A Miracle Lip Color
A Miracle Food Chia
Sometimes we have miracles right in front of us and we don’t see them.
Chia is one of those little miracles of this century that dates back to the ancients as a wonder food. Chia is a super energy food rich in vitamins, minerals, omega-3 oil and fiber & vegetarian. Who could ask for more? You might remember the Chia Pet, and yes, these are the seeds that we used to create them. Unfortunately, we did not pick up on the Chia Pet’s magic. You can eat these seeds and drink them and cook with them and get all the great benefits of a food that dates back to ancient times.
The word chia is derived from the Nahuatl word chian, meaning oily. The present Mexican state of Chiapas received its name from the Nahuatl "chia water or river."
Chia is an annual herb growing to 1 m (3.3 ft) tall, with opposite leaves 4–8 cm (1.6–3.1 in) long and 3–5 cm (1.2–2.0 in) broad. Its flowers are purple or white and are produced in numerous clusters in a spike at the end of each stem. Chia is hardy from USDA Zones 9-12. Many plants cultivated as S. hispanica are actually S. lavandulifolia.
Chia is grown commercially for its seed, a food that is rich in omega-3 fatty acids, since the seeds yield 25-30% extractable oil, including α-linolenic acid (ALA). Chia seeds are typically small ovals with a diameter of about 1 mm (0.039 in). They are mottle-colored with brown, gray, black and white.
Chia seed is traditionally consumed in Mexico, and the southwestern United States, but is not widely known in Europe. According to folklore, chia seeds were grown as a crop by the Nahua (Aztec) cultures of Central Mexico.
Today, chia is grown commercially in its native Mexico, and in Bolivia, Argentina, Ecuador, Australia and Guatemala. In 2008, Australia was the world's largest producer of chia. A similar species, golden chia, is used in the same way but is not grown commercially for food. Salvia hispanica seed is marketed most often under its common name "Chia," but also under several trademarks.
The Chia Pet makes use of chia seeds to sprout.
In 2009, the European Union approved chia seeds as a novel food, allowing up to 5% of a bread product's total matter.
Chia seed may be eaten raw as a whole seed, providing protein, fats and fiber. Ground chia seed is sometimes added to pinole, a coarse flour made from toasted maize kernels. Chia seeds placed in water or fruit juice are consumed in Mexico and known as chia fresca. The soaked seeds are gelatinous in texture and are used in gruels, porridges and puddings. Ground chia seed is used in baked goods including breads, cakes and biscuits.
Chia sprouts are used in a similar manner as alfalfa sprouts in salads, sandwiches and other dishes. Chia sprouts are sometimes grown on porous clay figurines which has led to the popular U.S. cultural icon of the Chia Pet.
Nutrient content and potential health benefits
In a one ounce (28 g) sample, dried chia seeds contain 9% of the Daily Value for protein (4g), 13% fat (9g) (57% of which is ALA) and 42% dietary fiber (11g), based on a daily intake of 2000 calories. The seeds also contain the essential minerals phosphorus, manganese, calcium, potassium and sodium in amounts comparable to other edible seeds, such as flax or sesame.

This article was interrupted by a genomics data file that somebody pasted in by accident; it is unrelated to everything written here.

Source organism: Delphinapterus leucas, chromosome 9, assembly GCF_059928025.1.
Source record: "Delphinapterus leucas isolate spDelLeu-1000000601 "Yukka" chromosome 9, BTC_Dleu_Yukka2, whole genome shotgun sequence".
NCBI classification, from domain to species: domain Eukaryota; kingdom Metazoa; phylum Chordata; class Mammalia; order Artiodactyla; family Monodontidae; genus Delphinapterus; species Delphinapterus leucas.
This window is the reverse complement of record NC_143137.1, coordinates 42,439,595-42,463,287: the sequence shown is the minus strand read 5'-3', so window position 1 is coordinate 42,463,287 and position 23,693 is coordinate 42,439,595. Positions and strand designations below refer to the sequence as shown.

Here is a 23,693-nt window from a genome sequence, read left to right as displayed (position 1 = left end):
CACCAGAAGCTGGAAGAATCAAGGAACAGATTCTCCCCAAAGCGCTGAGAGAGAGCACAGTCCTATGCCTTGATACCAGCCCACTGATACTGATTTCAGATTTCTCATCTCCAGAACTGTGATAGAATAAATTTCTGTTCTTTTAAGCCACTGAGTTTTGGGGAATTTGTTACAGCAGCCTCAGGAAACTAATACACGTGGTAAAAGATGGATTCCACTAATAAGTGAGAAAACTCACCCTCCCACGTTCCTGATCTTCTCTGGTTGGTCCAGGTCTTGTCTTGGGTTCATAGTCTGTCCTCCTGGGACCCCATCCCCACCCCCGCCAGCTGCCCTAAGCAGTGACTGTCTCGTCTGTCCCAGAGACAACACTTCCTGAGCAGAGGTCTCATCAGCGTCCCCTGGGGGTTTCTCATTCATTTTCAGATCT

Although some research indicates potential for dietary health benefits in certain disease conditions, this work remains sparse and inconclusive.
Where can you buy them http://www.nutsonline.com/cookingbaking/chia-seeds/premium.html
Good Reasons To Start Eating Chia Seeds
Reasons you should start using Chia
1. Help weight loss. Chia seeds are popular for weight loss. They reduce food cravings by preventing some of the food that you eat from getting absorbed into your system. This blockage of calorie absorption makes them a great diet helper.
2. Feel fuller faster: They can also help your diet by making you feel full. This is because they absorb 10 times their weight in water, forming a bulky gel.
3. Hydration for athletes: They are also great for athletes because the "chia gel" can hydrate the body.
4. Reduce your blood pressure: There's evidence to suggest they can reduce blood pressure.
5. Omega-3: They are the richest plant source of Omega-3 (the vital fats that protect against inflammation—such as arthritis—and heart disease). In fact, they contain more Omega-3 than salmon!
6. Benefits for diabetes: Because chia seeds slow down how fast our bodies convert carbohydrates into simple sugars, studies indicate they can control blood sugar. This leads scientists to believe chia seeds may have great benefits for diabetics.
7. They are easier to digest than flax seeds, and don't need to be ground up.
Here are some great ways to enjoy chia seeds:
· They can be eaten raw. (They have a nice "nutty" flavor.)
· They can be soaked in fruit juice (in Mexico, they call this "chia fresca").
· They're perfect in porridges and puddings.
· They make an ideal addition to baked goods including breads, cakes and biscuits.
How Many Chia Seeds Should You Eat? We recommend two daily doses of about 20 g each (1.5 ounces total).
Delicious chia recipes:
· Chocolate Truffles with Chia Seeds (Gluten Free)
· Apricot Truffles with Chia Seeds (Gluten Free)
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